one of said rippled surfaces having a first predetermined ripple pitch, the other of said rippled surfaces having a second different predetermined ripple pitch.
11. The transducer of claim 9 wherein said magnetic means comprises:
a plurality of pairs of magnetic elements disposed in said ridged members adjacent to said rippled surfaces.
12. The transducer of claim 11 which further comprises:
a plurality of guiding surfaces disposed adjacent to the rippled surface of one of said ridged members for securing said waveguide in a fixed position relative to said rippled surfaces.
US06332791 1981-12-21 1981-12-21 Fiber optic hydrophone transducers Expired - Lifetime US4449210A (en)

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EP19820306290 EP0082604A1 (en) 1981-12-21 1982-11-25 Fibre optic hydrophone transducers
JP22310282A JPH0236195B2 (en) 1981-12-21 1982-12-21

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Cited By (23)

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US4519252A (en) * 1983-03-21 1985-05-28 Sperry Corporation Pressure and temperature compensated photoelastic hydrophone
US4524436A (en) * 1981-05-15 1985-06-18 Schlumberger Technology Corporation Pressure wave fiber optic transducer cable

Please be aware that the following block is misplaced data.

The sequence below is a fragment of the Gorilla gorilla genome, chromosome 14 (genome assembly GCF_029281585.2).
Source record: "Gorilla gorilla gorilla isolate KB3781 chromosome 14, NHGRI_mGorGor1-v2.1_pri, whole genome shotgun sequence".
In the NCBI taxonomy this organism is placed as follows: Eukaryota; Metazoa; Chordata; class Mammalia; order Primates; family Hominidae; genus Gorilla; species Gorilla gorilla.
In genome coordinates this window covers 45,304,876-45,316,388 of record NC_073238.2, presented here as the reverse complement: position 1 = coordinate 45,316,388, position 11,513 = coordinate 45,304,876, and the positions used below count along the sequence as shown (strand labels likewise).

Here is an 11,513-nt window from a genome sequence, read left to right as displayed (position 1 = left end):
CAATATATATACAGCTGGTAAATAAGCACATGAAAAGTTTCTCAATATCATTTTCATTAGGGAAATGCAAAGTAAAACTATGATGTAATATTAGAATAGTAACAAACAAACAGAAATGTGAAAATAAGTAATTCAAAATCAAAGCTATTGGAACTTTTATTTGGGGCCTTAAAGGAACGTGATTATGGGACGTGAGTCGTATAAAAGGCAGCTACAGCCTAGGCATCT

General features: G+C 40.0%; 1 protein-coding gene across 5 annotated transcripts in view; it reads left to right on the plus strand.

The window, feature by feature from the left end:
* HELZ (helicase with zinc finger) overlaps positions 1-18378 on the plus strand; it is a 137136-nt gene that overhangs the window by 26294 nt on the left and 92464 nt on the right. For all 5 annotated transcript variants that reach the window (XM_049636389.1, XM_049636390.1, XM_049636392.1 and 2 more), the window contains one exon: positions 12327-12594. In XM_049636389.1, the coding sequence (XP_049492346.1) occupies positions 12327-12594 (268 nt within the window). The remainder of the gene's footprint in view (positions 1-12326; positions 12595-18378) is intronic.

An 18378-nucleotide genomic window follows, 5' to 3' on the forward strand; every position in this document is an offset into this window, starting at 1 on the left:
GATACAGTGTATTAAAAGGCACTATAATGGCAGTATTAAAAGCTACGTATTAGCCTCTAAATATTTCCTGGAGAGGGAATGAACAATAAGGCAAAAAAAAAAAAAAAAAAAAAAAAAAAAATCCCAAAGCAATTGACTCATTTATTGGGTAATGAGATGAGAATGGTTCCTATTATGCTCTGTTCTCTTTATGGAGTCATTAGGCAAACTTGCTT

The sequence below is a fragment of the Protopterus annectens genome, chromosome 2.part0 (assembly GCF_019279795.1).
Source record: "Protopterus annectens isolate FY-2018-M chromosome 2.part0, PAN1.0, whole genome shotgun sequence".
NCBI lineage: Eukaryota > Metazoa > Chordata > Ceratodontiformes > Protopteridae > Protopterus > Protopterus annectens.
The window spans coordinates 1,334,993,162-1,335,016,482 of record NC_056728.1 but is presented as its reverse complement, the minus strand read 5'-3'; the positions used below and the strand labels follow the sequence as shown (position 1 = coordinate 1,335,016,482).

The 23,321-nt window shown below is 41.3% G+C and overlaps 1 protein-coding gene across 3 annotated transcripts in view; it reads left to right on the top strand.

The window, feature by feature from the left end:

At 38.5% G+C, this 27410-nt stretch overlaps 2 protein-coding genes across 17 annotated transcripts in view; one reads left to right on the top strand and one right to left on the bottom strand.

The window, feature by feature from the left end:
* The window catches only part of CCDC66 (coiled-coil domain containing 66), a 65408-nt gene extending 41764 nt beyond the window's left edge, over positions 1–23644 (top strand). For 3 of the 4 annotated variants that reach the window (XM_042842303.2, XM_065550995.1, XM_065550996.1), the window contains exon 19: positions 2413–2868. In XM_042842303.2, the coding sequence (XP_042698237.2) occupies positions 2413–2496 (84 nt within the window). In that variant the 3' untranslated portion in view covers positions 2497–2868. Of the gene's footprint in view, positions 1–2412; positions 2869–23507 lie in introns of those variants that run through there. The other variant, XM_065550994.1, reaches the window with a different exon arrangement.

US4530078A (en) * 1982-06-11 1985-07-16 Nicholas Lagakos Microbending fiber optic acoustic sensor
US4560016A (en) * 1983-12-14 1985-12-24 Anco Engineers, Incorporated Method and apparatus for measuring the weight of a vehicle while the vehicle is in motion
US4678903A (en) * 1986-01-27 1987-07-07 General Motors Corporation Self aligning fiber optic microbend sensor
US4684215A (en) * 1983-11-30 1987-08-04 The Board Of Trustees Of The Leland Stanford Junior University Single mode fiber optic single sideband modulator and method of frequency
US4705347A (en) * 1985-10-31 1987-11-10 Raychem Corp. Optical fiber coupler
US4714314A (en) * 1985-02-06 1987-12-22 The United States Of America As Represented By The Secretary Of The Air Force Mode dependent, optical time delay system for electrical signals
US4749246A (en) * 1984-03-06 1988-06-07 Stc Plc Optical fiber sensors